It has been almost 20 years since Rochester's Edward Oogjes has a stroke and he wants other people to know what they can do to avoid one.ELAINE COONEY April 1, 2014 4:20am
Rochester resident Edward Oogjes wants to raise awareness about strokes, like the one that left him with a number of challenges: Photo: Elaine Cooney
On March 2, 1996, Rochester resident Edward Oogjes suffered a stroke.
While he appears fit and healthy, he explained the hidden side effects, such as anxiety, frustration, memory loss and mental instability.
Mr Oogjes said publicity about strokes was getting better, but he felt there was not enough awareness about it.
Doctors told him his 30-cigarettes-a-day habit and high stress levels could have contributed to his stroke at the age of 46.
Mr Oogjes suggested people under stress should see a psychologist before it became too severe.
‘‘I definitely wouldn’t smoke again,’’ he said.
He said he would welcome a stroke support group in Rochester and more information to patients about the support available.
He said the carer support was important for his wife, Shelley Nichol, to provide her with adequate respite.
Mr Oogjes was a rigger and used to scale 20m industrial smoke stacks.
He worked around Australia and overseas and was doing some building at home.
One Saturday, he had a dizzy spell and had to sit down for a while.
On the Sunday night, he was rushed to hospital after suffering a stroke.
Mr Oogjes had tried to get out of bed in the middle of the night to go to the bathroom, but he could not move his right leg.
‘‘I told my wife I couldn’t get out of bed,’’ he said.
She suggested his leg had gone to sleep, but soon realised it was far more serious and called the ambulance.
Mr Oogjes said he then felt his arm ‘‘go’’.
He said it felt strange because it was not numb, he just could not move it.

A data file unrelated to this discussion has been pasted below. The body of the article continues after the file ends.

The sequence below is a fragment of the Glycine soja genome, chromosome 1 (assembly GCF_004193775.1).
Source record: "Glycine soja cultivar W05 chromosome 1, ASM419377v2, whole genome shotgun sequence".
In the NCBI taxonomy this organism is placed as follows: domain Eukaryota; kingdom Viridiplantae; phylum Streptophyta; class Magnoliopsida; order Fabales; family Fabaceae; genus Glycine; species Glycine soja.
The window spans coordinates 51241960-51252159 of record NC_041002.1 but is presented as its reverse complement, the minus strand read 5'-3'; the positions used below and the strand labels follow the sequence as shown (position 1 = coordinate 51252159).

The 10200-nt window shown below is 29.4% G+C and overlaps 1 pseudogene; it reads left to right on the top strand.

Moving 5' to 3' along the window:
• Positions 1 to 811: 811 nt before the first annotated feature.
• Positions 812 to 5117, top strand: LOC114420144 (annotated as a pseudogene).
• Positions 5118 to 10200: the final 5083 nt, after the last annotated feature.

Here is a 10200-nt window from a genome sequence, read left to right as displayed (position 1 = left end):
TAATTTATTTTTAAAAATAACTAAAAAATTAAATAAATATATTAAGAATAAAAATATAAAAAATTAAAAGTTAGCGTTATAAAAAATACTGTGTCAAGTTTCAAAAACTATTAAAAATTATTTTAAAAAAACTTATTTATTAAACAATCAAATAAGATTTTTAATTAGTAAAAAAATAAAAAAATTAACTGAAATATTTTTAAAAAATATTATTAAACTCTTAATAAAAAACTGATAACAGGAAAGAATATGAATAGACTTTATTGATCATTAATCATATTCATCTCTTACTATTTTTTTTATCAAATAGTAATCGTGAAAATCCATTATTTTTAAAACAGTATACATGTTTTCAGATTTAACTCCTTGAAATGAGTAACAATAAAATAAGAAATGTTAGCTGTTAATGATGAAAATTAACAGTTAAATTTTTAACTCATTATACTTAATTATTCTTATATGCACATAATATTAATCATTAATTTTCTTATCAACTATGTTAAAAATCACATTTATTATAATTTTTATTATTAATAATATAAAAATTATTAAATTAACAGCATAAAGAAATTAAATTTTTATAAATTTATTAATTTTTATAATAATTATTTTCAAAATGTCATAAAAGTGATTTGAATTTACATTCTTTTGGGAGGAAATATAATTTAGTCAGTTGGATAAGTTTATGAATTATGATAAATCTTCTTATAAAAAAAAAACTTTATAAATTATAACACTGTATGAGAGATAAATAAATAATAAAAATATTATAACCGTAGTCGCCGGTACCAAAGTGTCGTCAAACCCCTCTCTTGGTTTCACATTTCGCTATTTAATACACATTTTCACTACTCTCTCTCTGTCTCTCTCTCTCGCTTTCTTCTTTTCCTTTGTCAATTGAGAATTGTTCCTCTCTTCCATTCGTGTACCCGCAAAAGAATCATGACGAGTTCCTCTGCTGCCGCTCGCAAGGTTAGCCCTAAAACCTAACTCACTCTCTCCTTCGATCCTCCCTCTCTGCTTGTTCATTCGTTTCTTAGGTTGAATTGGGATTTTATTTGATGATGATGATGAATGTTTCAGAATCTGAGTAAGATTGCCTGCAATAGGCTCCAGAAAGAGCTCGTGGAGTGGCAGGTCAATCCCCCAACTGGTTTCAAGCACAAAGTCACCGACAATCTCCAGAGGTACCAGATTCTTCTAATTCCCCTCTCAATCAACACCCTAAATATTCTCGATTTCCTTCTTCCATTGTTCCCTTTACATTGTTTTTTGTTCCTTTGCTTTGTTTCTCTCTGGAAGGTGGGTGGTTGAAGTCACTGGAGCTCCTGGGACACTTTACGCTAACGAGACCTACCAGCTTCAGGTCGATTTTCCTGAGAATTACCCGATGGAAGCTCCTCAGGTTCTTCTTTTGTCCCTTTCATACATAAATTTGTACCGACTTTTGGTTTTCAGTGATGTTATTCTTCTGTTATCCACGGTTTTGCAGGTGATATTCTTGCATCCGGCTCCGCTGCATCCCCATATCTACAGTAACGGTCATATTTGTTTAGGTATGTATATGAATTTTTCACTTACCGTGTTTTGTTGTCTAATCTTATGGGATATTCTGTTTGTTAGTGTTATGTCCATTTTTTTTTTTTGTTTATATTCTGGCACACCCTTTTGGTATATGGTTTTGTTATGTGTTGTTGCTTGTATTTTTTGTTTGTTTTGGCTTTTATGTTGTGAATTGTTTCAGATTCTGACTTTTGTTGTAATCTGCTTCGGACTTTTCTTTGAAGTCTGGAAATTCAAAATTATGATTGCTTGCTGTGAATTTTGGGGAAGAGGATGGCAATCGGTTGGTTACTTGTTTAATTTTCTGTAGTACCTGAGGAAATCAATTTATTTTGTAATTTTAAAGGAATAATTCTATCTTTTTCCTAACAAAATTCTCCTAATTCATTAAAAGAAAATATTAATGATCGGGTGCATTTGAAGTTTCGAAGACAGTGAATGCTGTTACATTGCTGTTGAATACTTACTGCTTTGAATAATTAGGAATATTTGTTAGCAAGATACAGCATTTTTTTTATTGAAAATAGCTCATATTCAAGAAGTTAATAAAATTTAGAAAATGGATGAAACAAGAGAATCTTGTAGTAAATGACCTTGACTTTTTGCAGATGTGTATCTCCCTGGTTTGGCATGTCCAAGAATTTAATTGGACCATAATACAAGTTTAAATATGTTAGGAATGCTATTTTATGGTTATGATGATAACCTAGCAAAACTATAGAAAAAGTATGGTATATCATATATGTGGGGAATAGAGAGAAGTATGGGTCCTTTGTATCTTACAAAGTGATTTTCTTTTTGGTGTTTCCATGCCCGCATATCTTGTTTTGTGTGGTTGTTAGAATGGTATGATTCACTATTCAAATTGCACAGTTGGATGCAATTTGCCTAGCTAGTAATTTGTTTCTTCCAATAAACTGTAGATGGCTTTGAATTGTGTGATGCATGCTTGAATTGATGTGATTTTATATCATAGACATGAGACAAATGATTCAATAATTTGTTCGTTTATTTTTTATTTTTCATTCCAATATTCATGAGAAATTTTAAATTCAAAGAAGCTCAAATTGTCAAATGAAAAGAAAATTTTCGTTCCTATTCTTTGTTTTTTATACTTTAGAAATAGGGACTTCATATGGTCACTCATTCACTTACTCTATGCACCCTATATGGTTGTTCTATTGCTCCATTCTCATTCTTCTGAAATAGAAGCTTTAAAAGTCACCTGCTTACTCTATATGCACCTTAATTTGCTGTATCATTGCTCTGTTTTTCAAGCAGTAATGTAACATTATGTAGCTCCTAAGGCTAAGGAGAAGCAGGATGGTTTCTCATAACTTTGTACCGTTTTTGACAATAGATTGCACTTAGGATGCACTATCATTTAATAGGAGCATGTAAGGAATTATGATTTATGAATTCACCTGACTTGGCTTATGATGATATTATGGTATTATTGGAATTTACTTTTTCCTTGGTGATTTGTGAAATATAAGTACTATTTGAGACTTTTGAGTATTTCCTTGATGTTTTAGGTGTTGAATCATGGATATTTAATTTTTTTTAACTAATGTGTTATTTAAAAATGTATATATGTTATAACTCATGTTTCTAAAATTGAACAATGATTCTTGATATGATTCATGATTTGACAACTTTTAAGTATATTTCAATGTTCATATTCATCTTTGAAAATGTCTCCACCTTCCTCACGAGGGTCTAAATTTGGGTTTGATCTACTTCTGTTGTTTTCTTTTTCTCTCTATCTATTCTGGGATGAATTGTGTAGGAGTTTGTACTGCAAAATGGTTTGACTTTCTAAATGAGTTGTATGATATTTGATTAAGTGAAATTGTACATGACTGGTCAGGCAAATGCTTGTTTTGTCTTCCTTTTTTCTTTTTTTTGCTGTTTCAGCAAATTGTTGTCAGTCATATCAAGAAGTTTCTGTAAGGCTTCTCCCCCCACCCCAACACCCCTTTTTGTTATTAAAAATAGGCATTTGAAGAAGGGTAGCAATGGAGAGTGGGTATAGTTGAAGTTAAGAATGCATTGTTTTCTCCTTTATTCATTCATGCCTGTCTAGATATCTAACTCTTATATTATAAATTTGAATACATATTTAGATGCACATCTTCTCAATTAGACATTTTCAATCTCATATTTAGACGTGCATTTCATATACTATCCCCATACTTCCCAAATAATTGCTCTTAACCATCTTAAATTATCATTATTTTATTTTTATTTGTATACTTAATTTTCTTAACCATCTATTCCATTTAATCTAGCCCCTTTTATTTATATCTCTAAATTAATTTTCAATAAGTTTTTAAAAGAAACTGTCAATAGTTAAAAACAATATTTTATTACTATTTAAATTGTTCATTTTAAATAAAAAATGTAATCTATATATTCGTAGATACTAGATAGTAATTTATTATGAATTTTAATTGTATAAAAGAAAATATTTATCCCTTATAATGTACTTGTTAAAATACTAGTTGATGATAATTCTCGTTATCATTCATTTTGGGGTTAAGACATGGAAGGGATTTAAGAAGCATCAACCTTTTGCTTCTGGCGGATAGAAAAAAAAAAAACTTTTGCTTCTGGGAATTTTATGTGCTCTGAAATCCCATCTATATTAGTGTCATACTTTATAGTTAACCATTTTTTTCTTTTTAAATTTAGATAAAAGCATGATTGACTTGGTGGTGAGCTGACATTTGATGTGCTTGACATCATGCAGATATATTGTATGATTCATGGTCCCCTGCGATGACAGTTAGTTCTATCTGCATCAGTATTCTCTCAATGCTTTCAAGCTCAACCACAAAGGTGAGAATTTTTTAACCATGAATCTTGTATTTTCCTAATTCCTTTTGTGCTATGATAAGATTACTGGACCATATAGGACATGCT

The hospital believed he had a transient ischaemic attack
Ms Nichol knew better and asked for a transfer to another hospital.
It turned out he had had five or six strokes in the middle of his brain.
After a day in the stroke ward, Mr Oogjes spent three months in rehabilitation.
He learned to walk and write again and had speech therapy.
Although his speech was not greatly affected, sometimes his sentences were not logical, he said.
‘‘I have to be very careful when I’m talking because expletives could come out.’’
Mr Oogjes said it usually happened when he was with people he felt comfortable with and he explained to them he could not control it.
After his stroke, he was told by doctors he could not work full time.
He works at Rochester Secondary School with the Hands On Education program.
When the students mimic his limp, he takes a light-hearted approach and can laugh at himself.
When Cupid’s arrow strikes it can be unexpected.
The Yarrawonga Mulwala Cricket Club has hosted the first ever ACA Masters contest at the Stan Hargreaves Oval in Yarrawonga.
The regular annual tour of heritage-listed former Internment Tatura Camp One again this year attracted interest from Melbourne and Interstate visitors.
HE IS a physiotherapist by day and a thespian by night.
A GROUP of Rochester Secondary College students visited Bendigo last week to donate blood for the first time.
Bowls Club hosts 49th Victorian Country Masters Pairs
The Oriential Weatherloach has infested the Goulburn River.
The largest ever Strawberry Fields crowd turned out to enjoy the event on the Murray River at Tocumwal at the weekend.
AFTER the hottest October in Victoria since records began in the 1850s, it will come as little surprise that rainfall across the district was unusually low.
The rationing of infant milk formula on supermarket shelves reflects a higher demand for product rather than a shortage and Australian manufacturers have responded by ramping up production.
Mathoura car crash sparks grass fire.
Victoria’s strict dangerous dogs laws are considered a laughing stock by other countries, a canine behaviour expert says.
The News magazines are online - read high quality magazines in your time. Check in regularly for the latest editions.
Riverine Herald's well regarded locally produced magazines. They're now online, so you can read them whenever and wherever you like.
Search for published and unpublished photos from McPherson Media Group newspapers and magazines. All our photos are available to purchase.
Place an advertisement in any one of McPherson Media Group's local newspapers.